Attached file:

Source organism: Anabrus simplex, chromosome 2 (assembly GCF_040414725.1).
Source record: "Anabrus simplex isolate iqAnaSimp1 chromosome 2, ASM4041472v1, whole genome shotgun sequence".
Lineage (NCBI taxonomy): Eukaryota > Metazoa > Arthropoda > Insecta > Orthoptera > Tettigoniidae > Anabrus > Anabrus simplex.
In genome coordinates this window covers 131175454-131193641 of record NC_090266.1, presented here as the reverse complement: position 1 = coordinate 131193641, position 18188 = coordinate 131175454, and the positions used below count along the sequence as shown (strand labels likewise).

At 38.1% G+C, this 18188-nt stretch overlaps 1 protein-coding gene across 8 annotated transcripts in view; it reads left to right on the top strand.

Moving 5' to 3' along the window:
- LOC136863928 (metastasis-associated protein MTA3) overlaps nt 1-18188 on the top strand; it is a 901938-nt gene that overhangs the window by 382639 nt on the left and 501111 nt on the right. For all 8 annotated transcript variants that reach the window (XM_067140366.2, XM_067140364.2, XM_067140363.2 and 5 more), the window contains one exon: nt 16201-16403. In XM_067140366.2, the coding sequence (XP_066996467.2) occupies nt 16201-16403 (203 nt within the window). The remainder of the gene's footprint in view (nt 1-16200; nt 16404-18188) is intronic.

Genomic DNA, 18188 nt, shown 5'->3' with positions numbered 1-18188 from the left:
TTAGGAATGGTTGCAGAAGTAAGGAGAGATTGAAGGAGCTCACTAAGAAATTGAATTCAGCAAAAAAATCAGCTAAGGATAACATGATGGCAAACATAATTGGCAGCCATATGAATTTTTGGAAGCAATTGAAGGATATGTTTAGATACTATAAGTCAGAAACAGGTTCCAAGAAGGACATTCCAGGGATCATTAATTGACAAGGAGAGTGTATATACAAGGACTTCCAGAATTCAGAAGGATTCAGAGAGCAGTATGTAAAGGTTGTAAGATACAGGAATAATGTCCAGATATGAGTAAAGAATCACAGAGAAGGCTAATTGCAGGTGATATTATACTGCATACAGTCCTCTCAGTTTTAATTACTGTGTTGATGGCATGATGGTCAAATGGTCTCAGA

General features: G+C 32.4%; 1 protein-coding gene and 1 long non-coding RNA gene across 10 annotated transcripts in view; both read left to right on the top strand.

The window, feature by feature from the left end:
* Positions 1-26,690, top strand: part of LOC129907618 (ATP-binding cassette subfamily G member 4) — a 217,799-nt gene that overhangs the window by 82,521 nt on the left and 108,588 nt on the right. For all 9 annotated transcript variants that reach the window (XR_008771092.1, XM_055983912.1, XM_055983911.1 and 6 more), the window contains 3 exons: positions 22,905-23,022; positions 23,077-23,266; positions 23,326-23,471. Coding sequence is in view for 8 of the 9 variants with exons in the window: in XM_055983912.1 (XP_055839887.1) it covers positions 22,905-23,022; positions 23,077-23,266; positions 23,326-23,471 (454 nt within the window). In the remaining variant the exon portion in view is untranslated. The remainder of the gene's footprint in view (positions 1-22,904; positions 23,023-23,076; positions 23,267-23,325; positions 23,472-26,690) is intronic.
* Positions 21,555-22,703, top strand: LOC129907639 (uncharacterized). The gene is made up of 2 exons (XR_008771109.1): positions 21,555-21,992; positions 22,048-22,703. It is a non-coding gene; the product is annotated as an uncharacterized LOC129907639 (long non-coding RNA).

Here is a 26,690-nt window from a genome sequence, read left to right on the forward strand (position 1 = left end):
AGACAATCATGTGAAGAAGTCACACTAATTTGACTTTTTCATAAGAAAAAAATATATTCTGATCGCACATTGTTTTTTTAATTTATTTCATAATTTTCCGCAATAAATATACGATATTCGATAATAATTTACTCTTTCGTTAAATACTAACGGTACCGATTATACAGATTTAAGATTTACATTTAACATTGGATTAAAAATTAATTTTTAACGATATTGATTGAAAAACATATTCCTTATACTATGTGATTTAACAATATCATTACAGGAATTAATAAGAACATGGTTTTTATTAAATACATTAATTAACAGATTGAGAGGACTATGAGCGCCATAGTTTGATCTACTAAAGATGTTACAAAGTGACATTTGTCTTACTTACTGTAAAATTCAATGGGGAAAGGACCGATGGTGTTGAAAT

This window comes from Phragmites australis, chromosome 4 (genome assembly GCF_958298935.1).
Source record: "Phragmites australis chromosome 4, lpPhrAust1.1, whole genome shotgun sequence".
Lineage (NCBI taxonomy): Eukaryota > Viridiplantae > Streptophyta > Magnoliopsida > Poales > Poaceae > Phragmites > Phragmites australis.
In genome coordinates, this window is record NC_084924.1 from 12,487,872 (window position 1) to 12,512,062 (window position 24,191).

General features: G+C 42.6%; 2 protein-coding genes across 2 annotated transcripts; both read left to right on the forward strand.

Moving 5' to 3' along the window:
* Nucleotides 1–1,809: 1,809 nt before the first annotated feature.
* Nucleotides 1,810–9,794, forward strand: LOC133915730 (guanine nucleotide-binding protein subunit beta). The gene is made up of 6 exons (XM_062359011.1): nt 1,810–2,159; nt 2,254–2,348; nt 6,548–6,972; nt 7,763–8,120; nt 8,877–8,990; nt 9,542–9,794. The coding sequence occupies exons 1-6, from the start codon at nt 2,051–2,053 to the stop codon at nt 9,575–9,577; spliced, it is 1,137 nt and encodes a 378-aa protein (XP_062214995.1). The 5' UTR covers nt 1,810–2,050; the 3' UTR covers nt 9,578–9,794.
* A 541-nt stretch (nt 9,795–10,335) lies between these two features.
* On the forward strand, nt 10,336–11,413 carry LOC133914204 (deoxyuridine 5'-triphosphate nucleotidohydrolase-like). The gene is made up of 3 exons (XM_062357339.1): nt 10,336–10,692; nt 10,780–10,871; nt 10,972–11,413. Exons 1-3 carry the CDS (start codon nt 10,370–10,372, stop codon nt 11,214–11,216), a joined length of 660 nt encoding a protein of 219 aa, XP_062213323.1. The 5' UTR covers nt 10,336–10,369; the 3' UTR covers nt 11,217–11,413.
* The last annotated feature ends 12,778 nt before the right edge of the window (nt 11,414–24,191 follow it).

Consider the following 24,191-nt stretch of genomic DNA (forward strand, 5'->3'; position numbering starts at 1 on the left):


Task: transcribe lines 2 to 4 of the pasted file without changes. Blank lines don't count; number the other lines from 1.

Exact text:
Source record: "Anabrus simplex isolate iqAnaSimp1 chromosome 2, ASM4041472v1, whole genome shotgun sequence".
Lineage (NCBI taxonomy): Eukaryota > Metazoa > Arthropoda > Insecta > Orthoptera > Tettigoniidae > Anabrus > Anabrus simplex.
In genome coordinates this window covers 131175454-131193641 of record NC_090266.1, presented here as the reverse complement: position 1 = coordinate 131193641, position 18188 = coordinate 131175454, and the positions used below count along the sequence as shown (strand labels likewise).